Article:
Canada PM Harper ahead in polls but sands shifting

Mon May 2, 2011 3:59pm EDT
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By Allan Dowd

STRATFORD, Prince Edward Island (Reuters) - Prime Minister Stephen Harper has cruised through most of the Canadian election campaign as the front-runner, only to find himself in uncharted political territory on voting day.

Few doubt Harper's Conservatives will win the most seats in Parliament Monday, but his goal of securing a majority government appears just as elusive this time as it was in the 2006 and 2008 elections that gave him minority governments.

Harper, who turned 52 during the campaign and is an economist by training, is now the third-longest serving Conservative prime minister since World War Two.

He maintains strict control over his government to try to avoid negative press, and he is known to have an aloof public personality. His five-week campaign tour around Canada seemed a reflection of this. The Conservative campaign allowed only limited media access and audience members had to register in advance to attend rallies.

A Reuters reporter who wandered into a crowd to hear what people were saying at one rally was told by Conservative staffer that that was not permitted. One university student was barred from a rally because her Facebook page showed a picture of her posing with Liberal Party leader Michael Ignatieff.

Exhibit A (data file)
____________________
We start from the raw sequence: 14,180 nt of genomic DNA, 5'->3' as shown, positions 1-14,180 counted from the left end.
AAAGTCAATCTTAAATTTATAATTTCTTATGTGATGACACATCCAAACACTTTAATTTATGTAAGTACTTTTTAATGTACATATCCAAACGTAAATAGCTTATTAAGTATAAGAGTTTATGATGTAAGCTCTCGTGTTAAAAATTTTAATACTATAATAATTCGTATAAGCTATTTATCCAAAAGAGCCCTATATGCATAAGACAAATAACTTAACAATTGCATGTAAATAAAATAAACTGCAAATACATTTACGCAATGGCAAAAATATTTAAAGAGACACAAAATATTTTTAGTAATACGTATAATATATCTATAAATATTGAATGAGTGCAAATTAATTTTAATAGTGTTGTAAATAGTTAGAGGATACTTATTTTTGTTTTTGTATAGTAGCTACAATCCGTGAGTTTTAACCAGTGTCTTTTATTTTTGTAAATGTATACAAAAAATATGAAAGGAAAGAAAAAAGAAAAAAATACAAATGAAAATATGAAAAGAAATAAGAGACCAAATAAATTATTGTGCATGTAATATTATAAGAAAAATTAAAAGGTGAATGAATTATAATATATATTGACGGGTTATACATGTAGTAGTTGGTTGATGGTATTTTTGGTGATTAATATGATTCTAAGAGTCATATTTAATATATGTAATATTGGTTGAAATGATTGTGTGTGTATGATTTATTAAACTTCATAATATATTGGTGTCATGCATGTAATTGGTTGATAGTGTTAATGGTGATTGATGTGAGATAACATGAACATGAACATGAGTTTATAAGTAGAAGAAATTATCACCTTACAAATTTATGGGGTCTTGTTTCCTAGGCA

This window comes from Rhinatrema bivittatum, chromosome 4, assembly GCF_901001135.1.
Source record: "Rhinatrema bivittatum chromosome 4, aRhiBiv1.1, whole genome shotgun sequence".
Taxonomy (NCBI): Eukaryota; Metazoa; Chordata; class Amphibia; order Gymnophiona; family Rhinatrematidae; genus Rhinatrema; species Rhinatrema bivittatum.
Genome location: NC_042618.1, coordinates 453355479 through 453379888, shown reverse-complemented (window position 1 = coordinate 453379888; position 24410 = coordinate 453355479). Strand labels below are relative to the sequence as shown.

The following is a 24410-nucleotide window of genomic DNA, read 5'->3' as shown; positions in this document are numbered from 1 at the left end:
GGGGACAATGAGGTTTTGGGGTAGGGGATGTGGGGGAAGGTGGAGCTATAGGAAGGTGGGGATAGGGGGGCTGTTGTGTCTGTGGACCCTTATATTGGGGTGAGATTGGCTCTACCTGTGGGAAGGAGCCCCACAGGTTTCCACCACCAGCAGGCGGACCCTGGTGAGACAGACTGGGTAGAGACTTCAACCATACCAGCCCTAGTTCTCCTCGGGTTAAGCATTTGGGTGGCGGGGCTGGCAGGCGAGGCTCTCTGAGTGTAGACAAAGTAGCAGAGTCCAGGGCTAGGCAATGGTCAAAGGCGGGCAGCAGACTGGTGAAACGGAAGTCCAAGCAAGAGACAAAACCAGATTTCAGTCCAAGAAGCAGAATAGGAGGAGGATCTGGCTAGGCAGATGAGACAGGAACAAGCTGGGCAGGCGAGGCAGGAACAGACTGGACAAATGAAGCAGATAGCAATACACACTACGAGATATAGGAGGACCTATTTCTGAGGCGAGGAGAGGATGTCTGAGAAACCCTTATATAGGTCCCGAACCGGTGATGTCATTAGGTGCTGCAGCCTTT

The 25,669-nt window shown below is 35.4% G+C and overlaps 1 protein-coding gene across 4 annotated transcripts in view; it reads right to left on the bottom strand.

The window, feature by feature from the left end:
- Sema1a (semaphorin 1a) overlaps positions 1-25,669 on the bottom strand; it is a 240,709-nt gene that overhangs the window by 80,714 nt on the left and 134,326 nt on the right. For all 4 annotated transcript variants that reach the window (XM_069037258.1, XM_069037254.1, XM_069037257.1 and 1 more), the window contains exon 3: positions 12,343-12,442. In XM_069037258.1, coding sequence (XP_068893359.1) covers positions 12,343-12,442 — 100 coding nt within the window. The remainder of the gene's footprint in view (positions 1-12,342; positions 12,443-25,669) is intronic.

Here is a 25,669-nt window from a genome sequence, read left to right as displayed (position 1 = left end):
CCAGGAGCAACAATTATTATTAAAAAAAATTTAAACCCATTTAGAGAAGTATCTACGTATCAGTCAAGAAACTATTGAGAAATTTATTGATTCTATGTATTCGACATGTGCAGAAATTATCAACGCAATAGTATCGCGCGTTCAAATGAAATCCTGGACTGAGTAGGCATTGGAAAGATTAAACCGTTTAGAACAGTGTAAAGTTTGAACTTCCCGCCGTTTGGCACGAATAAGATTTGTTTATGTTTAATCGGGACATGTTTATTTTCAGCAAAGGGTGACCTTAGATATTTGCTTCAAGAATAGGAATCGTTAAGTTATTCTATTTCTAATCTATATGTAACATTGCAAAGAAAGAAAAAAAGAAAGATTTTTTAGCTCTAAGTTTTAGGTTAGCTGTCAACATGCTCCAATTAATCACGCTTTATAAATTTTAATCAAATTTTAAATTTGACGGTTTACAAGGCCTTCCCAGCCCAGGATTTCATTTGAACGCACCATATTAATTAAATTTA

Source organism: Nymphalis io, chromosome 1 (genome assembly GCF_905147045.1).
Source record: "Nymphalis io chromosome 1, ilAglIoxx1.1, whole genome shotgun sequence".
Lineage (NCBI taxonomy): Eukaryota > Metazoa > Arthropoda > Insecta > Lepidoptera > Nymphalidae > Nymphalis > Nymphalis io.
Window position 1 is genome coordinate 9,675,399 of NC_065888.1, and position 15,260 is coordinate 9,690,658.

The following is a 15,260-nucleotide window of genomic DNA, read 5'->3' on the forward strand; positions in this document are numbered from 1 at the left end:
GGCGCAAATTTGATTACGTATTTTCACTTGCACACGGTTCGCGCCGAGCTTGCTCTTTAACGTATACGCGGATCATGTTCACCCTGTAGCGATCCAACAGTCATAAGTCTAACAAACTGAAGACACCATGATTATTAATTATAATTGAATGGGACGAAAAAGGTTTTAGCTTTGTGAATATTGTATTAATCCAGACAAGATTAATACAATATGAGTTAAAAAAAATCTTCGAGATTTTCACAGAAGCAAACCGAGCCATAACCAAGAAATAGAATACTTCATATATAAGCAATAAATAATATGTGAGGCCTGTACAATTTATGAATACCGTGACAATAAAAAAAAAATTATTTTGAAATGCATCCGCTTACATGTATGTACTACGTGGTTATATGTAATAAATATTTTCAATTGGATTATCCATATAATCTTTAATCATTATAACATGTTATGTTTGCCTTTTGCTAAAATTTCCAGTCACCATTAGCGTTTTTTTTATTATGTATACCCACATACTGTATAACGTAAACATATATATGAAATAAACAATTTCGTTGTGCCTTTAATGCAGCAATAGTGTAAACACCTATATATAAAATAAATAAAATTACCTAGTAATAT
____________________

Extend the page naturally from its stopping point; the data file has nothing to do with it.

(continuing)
The question for Conservatives at the end of the campaign is whether the strategy of protecting Harper's front-runner status and bashing the party's traditional foes, the Liberals, can survive the surprise rise in the polls of the usually also-ran New Democratic Party as a serious election foe. The left-of-center NDP looks set to replace the Liberals in second place and may even surge enough to try to form a government with Liberal support.


Harper has an instinctive distrust of big government and red ink, and during the 2008 election campaign he scoffed at the idea of a big crash or recession.   Continued...

<p>Prime Minister Stephen Harper visits the students of St. Augustine Elementary School after he voted in his riding in Calgary, Alberta, May 2, 2011. REUTERS/Todd Korol</p>